Exposé Online banner

The Guess Who — American Woman
(Buddha 74465 99734 2, 1970/2000, CD)

by Jon Davis, Published 2018-08-16

American Woman Cover art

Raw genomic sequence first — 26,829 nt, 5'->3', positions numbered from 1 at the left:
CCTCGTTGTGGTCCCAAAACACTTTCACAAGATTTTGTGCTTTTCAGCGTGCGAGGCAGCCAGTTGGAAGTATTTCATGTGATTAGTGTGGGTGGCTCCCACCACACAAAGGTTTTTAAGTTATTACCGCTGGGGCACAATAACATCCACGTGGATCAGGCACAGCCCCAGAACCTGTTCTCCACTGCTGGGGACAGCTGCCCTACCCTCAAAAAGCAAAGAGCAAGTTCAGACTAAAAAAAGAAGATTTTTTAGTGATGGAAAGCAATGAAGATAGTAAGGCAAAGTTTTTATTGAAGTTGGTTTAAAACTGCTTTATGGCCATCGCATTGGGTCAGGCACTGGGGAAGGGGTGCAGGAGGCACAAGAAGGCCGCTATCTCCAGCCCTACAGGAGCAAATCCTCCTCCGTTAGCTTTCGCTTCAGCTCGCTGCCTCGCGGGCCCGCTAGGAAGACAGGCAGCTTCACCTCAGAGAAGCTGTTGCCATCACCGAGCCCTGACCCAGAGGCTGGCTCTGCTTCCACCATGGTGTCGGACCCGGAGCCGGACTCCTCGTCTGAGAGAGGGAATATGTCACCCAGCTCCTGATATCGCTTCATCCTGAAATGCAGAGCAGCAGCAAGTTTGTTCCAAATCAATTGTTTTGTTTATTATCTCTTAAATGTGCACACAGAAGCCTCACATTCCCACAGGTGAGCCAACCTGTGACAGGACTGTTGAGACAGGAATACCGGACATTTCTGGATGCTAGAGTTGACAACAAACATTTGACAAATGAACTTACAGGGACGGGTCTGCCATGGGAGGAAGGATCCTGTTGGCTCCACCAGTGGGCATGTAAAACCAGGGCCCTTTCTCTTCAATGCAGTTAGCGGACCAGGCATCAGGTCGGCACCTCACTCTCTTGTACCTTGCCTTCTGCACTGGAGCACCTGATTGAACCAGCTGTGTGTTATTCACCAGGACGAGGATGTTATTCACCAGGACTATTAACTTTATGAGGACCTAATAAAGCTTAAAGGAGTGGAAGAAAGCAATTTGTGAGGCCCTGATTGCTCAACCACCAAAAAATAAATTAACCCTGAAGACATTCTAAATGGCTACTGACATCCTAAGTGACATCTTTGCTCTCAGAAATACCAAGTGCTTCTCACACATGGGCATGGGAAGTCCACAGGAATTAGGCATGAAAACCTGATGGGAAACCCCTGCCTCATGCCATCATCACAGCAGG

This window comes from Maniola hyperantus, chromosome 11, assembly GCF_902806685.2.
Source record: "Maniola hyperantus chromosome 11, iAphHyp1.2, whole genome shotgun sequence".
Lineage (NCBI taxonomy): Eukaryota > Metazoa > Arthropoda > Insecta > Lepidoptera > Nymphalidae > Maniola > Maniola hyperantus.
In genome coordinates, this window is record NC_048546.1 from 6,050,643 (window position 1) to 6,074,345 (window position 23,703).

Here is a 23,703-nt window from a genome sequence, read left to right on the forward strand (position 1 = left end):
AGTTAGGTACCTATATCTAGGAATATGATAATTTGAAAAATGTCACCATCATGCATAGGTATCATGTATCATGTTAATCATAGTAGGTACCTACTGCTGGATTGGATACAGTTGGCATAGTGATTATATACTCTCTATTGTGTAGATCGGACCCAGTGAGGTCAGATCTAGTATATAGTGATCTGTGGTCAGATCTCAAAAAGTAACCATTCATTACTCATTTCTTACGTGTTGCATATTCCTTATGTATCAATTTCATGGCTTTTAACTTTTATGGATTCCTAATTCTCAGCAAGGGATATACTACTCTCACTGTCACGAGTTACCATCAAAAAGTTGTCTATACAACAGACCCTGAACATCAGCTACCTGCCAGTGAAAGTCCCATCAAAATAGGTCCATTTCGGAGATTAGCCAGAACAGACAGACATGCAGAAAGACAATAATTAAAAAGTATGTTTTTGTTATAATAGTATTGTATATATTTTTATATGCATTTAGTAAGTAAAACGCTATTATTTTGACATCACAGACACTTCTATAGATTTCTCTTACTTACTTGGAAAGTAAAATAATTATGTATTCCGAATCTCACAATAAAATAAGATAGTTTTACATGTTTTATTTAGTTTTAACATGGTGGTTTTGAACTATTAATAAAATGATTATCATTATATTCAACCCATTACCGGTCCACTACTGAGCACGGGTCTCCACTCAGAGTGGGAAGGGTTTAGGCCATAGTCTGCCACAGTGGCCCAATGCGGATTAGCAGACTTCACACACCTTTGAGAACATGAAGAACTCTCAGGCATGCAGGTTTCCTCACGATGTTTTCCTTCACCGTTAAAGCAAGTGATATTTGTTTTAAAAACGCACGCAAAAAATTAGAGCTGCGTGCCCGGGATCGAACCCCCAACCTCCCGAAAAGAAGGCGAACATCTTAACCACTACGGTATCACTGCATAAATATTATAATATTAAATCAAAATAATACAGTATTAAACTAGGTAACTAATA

With the recent unexpected arrival of a new — yes, new — album from this long-running Canadian band, I was prompted to revisit what I feel is their high point. The Guess Who put out a number of fine albums, with everything from 1969 to 1971 being quite solid — and that two-year span includes five studio albums. But without a doubt, American Woman is the best of the bunch, a true classic of the psychedelic era that to my ears has aged quite well. It was one of the first albums I ever bought with my own money, and it has the distinction of being the only album I ever had dissected in class by a teacher. In 7th grade, my English teacher taught us about symbolism and metaphor in poetry by analysing the lyrics to several of the songs on American Woman. (I seem to recall we also covered a few Paul Simon compositions, but that’s neither here nor there.) There was a time when it might have been unnecessary to describe this music because it had permeated culture so thoroughly that a good half of the album seems to have been familiar to nearly everyone. But that was a long time ago, and today it’s likely more people know the Lenny Kravitz cover of the title track than are conversant with the original, let alone the other tracks. It starts out humbly enough, with a stock blues lick on acoustic guitar and some nonchalant mumbly singing. But then that riff kicks in, with some excellent lead guitar from Randy Bachman using wah-wah very skillfully. Even to pre-teen me, the lyrics were clearly using the titular character as a metaphor for American imperialism, especially with regards to the Vietnam war, but that didn’t stop people from construing them all sorts of different ways. “No Time” is a beautiful rock tune, constructed of a great chord progression, impeccable vocal harmonies, and a fairly straightforward lyric about the end of a relationship. And that amazing tone on the lead guitar. It’s a great variation of the sound the Byrds introduced with “Turn! Turn! Turn!” The next track is the enigmatic “Talisman,” full of evocative phrases and unclear symbolism. The intricate acoustic guitar parts feature unusual chords, and the vocal melody seems to avoid any notes that you would expect. Side 1 finished with “No Sugar Tonight / New Mother Nature,” which combines two seemingly different songs in a very clever way, laying two completely different melodies over the same chords. Side 2 begins with a simple boogie instrumental called “969 (The Oldest Man),” with some tasty dual guitar work over a shuffle beat. Halfway through, it drops down to a jazzy walking bass line under a flute solo. These jazzy inflections show up on “When Friends Fall Out” as well, in a chorus seemingly at odds with the style of the verses. “8:15” brings in some nice percussion for a funky blues vamp, and “Proper Stranger” is another solid tune. And it features the great lyric “Broke my mind, had no spare.” They finish off with “Humpty’s Blues,” a slow blues with harmonica, which leads most satisfyingly into a reprise of “American Woman” to bring it full circle. Taken as a whole, the album hits an appealing balance between familiar blues and folk rock sounds with more unusual elements, sophisticated harmonies and unexpected chords that hint at what would come to be called progressive rock. The mixture of acoustic and electric guitars is perfect, and Bachman’s lead work is stellar — maybe not flashy, but his tone is to die for. This release from March 1970 serves as one of the capstones of rock in the 60s, taking the best lessons and applying them artfully.